There are three types of components in Splunk. And understanding each of them will help you familiarize yourself with the entire data pipeline stages. These components include Splunk Forwarder, Splunk indexer and search head each performing specific tasks in the data search process.
It’s the Splunk component that is used for collecting the logs. For instance, remote forwarders will be the most effective component if you need to collect logs from any remote machine. And the component is independent of Splunk’s main instances.
Installing such forwarders in several devices, they’ll forward log data to Splunk Indexer for processing and storage. If you want to perform real-time data analysis, we can use Splunk forwarders for this purpose.
When you install Splunk forwards on multiple machines, you’ll be able to collect valuable data in real time for analysis purposes. Unlike traditional data monitoring tools, Splunk forwarded is quite effective as it consumes less CPU memory, about 1-2%. The advantage of the
The Splunk Indexer component is used for indexing and storing data from the forwarder. It transforms incoming data into events, storing them in indexes to enhance the search operation speed and efficiency. If the data comes from a universal forwarder, it will be parsed before indexing.
When parsing data, the process eliminates unwanted data to make the process more accurate. However, data coming from a heavy forwarder is only indexed. During the data indexing, the Splunk component index the data, thus creating several files. The files may be
- Indexes pointing to raw data (tsidx files)
- Compressed raw data
The files are stored in sets of directories known as buckets. To be more precise, Splunk processes incoming data to enhance search and analysis. The various ways through which it enhances data search include
- Separate data streams into individual and searchable events
- Create and identify timestamps
- Extract fields like host source and sourcetype
- Carryout user identifying actions on input data, including writing new/modified keys, filtering unwanted events, identifying custom fields, routing events to specified servers/events and masking sensitive data.
The indexing process is also referred to as event processing, and the other benefit of Splunk indexer is its ability to replicate data, in other words, known as index replication. During index replication or indexer clustering, there is no room for data loss as Splunk retains copies of indexed data that can be used later if something goes wrong. An indexer cluster is a group of indexer components designed for data replication, and it can be helpful if you need to duplicate your data.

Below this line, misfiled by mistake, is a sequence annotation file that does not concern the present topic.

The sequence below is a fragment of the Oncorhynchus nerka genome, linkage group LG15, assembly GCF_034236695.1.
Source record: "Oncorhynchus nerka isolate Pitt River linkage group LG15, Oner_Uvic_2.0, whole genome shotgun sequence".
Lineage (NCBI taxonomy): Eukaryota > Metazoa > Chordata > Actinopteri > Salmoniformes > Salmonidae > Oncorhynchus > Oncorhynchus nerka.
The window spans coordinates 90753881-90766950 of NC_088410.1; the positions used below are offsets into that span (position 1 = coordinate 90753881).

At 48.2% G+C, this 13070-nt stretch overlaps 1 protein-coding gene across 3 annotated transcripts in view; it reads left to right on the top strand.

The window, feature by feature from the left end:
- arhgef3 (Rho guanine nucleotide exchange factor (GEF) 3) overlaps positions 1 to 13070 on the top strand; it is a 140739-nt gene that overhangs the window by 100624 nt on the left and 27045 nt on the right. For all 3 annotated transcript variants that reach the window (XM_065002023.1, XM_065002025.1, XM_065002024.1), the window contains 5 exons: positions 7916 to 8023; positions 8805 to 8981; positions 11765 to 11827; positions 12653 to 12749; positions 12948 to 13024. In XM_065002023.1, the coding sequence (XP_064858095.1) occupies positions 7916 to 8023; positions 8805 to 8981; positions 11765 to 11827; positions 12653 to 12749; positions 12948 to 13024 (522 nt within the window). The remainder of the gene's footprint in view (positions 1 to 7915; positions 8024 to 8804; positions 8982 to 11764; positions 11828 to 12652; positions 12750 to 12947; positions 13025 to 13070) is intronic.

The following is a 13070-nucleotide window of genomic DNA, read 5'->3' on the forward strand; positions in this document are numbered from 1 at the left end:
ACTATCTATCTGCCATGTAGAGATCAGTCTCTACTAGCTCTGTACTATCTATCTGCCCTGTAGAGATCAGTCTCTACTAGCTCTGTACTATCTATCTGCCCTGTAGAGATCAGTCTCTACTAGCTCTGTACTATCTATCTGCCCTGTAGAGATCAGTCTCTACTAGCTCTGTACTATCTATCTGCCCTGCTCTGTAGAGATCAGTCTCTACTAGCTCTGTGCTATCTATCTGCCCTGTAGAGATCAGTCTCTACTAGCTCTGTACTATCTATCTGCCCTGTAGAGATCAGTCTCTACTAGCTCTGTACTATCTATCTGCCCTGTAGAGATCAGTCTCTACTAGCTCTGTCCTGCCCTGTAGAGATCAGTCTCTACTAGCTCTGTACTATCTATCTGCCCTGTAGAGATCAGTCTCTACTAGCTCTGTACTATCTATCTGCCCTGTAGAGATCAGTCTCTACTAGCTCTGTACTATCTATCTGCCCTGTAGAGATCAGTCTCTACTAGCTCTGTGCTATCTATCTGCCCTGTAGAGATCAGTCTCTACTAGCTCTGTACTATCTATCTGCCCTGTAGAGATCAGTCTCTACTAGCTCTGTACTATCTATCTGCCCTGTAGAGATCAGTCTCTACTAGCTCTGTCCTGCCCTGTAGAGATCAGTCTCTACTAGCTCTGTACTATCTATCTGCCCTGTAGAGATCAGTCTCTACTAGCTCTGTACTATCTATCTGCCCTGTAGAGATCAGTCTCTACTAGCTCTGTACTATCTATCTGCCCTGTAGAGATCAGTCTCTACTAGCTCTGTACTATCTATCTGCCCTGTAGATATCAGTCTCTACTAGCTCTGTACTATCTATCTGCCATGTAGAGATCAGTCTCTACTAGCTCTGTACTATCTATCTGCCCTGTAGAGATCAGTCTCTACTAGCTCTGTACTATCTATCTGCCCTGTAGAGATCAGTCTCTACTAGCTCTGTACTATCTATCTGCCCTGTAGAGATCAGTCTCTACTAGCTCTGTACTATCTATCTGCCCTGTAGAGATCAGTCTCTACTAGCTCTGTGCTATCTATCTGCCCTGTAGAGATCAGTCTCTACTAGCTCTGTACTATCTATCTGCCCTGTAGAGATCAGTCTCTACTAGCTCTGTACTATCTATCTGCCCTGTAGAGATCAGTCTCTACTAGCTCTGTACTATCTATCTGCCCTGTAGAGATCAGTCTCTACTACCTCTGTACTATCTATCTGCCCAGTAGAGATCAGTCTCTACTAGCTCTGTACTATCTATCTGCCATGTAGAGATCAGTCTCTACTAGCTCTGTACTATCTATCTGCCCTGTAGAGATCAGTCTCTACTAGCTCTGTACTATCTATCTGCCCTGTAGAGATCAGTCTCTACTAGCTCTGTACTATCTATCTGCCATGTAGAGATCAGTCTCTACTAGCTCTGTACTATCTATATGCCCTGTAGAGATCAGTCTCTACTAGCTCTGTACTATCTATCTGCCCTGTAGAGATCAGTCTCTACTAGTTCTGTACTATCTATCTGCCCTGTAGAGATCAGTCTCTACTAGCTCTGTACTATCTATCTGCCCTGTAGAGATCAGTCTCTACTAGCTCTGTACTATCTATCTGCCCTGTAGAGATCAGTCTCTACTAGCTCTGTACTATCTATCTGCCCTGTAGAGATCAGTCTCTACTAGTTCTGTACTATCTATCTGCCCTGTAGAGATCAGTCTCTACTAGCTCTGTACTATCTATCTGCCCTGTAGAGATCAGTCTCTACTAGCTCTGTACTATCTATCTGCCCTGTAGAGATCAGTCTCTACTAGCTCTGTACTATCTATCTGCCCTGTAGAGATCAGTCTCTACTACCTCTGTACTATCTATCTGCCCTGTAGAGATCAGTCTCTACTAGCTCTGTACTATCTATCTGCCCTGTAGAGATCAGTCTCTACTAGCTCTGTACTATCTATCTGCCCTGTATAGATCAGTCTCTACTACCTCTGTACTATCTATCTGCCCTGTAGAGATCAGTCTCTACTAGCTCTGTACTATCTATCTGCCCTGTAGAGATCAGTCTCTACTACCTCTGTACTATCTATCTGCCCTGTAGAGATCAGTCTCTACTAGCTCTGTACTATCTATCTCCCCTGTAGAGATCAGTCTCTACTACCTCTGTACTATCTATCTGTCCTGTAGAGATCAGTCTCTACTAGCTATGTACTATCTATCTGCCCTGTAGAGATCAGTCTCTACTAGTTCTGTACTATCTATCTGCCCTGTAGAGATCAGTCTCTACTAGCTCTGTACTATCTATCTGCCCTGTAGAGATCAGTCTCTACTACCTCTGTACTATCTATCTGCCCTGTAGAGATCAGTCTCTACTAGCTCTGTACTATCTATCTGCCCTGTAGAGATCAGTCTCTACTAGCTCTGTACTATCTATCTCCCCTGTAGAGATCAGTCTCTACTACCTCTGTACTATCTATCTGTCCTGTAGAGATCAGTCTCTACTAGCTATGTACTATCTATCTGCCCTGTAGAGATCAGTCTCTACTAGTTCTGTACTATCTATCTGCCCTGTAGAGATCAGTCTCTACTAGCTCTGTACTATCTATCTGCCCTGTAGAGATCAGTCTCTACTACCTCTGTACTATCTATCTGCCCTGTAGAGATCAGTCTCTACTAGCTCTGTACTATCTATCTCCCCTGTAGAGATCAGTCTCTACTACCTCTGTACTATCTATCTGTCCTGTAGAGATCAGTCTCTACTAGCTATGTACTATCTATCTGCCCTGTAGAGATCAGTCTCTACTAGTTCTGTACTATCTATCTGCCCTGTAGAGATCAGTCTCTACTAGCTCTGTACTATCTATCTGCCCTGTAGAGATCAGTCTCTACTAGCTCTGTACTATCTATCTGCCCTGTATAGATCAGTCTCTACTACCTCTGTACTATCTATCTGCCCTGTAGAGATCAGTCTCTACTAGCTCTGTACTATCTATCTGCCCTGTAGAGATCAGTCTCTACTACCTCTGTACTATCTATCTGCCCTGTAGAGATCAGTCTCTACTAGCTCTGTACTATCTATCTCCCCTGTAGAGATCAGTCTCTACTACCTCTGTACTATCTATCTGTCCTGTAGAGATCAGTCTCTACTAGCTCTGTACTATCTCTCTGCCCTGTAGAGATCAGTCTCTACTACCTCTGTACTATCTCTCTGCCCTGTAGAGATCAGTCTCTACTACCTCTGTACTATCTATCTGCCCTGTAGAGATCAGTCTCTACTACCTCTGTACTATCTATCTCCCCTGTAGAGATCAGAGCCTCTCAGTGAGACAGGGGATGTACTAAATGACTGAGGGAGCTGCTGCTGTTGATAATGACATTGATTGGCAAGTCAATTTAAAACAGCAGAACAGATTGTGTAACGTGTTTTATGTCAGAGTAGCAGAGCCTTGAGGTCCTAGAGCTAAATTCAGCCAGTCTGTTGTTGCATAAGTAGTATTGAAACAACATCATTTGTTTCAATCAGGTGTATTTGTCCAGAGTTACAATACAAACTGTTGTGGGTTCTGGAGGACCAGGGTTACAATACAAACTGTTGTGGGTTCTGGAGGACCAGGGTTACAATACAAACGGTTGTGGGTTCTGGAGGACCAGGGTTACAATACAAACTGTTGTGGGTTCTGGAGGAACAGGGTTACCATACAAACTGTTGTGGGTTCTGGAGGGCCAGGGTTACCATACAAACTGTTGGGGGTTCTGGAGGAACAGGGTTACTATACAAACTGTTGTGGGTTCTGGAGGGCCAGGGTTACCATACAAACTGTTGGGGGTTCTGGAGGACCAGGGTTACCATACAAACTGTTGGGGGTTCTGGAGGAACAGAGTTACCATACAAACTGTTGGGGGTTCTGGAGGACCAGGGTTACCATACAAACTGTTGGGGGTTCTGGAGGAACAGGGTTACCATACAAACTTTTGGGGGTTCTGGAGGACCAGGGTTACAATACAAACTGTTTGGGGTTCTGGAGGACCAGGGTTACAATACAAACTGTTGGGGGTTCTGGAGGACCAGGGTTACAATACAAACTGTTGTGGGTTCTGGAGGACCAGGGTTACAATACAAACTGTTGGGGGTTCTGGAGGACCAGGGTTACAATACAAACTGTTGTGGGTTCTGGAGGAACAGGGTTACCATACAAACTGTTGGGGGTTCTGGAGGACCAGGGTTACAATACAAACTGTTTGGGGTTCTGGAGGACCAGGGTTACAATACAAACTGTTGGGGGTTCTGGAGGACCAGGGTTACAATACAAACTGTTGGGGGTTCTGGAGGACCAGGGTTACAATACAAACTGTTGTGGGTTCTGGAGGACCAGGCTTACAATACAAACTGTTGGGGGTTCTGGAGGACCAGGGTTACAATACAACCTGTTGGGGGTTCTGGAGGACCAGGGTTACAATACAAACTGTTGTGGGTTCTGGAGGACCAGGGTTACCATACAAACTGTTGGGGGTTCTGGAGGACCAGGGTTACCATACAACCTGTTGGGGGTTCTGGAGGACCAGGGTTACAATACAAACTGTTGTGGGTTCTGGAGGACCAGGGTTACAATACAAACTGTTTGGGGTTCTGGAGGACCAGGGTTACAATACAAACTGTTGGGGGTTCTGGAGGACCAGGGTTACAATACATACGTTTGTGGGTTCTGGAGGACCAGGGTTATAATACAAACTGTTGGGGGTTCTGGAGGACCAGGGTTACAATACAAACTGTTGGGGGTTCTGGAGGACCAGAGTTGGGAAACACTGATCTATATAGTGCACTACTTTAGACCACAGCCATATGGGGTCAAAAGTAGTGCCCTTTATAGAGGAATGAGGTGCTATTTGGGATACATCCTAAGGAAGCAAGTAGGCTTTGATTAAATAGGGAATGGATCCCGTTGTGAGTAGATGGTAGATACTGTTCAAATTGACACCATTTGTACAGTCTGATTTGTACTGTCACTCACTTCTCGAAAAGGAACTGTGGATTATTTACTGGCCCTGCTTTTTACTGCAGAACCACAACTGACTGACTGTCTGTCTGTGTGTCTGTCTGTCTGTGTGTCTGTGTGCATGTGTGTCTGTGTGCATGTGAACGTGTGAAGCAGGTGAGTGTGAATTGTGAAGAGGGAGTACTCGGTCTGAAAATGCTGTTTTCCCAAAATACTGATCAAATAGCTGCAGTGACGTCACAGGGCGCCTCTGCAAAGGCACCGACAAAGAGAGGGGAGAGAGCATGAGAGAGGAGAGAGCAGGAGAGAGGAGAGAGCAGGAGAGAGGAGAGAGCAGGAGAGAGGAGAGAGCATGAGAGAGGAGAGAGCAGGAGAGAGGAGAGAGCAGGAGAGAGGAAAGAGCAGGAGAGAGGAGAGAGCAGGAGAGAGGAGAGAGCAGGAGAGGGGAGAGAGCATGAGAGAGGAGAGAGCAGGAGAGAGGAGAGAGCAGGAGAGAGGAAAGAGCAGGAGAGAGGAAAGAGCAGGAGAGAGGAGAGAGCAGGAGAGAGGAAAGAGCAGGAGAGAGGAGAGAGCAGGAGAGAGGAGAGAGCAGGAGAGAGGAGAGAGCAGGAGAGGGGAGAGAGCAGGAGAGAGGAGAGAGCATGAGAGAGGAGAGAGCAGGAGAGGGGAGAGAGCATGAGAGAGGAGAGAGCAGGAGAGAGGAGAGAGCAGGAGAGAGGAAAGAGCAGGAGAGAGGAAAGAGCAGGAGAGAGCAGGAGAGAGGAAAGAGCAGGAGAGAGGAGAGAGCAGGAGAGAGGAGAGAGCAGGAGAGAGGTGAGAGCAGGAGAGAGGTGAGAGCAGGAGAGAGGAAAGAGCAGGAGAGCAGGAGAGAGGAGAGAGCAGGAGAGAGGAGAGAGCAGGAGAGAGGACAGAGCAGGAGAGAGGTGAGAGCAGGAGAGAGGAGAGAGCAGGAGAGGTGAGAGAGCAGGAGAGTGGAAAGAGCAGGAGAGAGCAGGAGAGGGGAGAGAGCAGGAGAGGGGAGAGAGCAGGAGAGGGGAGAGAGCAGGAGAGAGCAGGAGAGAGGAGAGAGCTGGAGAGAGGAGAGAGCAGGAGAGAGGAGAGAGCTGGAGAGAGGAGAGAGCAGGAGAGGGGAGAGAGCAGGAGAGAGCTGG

Splunk Search Head
The Splunk search head component provides a graphical user interface for various operations. In simple terms, it’s used for interacting with Splunk. It’s possible to search or query the data stored in the Splunk indexer simply by keying in the search word, and the expected result will be displayed as the output.
During the initial state, it’s possible to install search heads with other components on the same server or separate servers. However, there isn’t a separate installation file for the Splunk search head. So, you can enable the splunkweb service on the Splunk server to activate the search head.
The Splunk instance can be a search peer and a search head. The function of the search head is to perform a search but not an index, and this type of search head is known as a dedicated search head.
On the other hand, search peer not only respond to search requests from other search heads but also performs indexing. The search head sends a search request to multiple indexers or searches peers that perform searches on their indexes. Afterward, the search head combines the collected results and sends them to the user. This kind of data search is known as distributed searching, the fastest method.
Search head clusters coordinate the search activities of the search heads, allocate jobs considering the current load, then ensues the search has access to a similar set of data objects.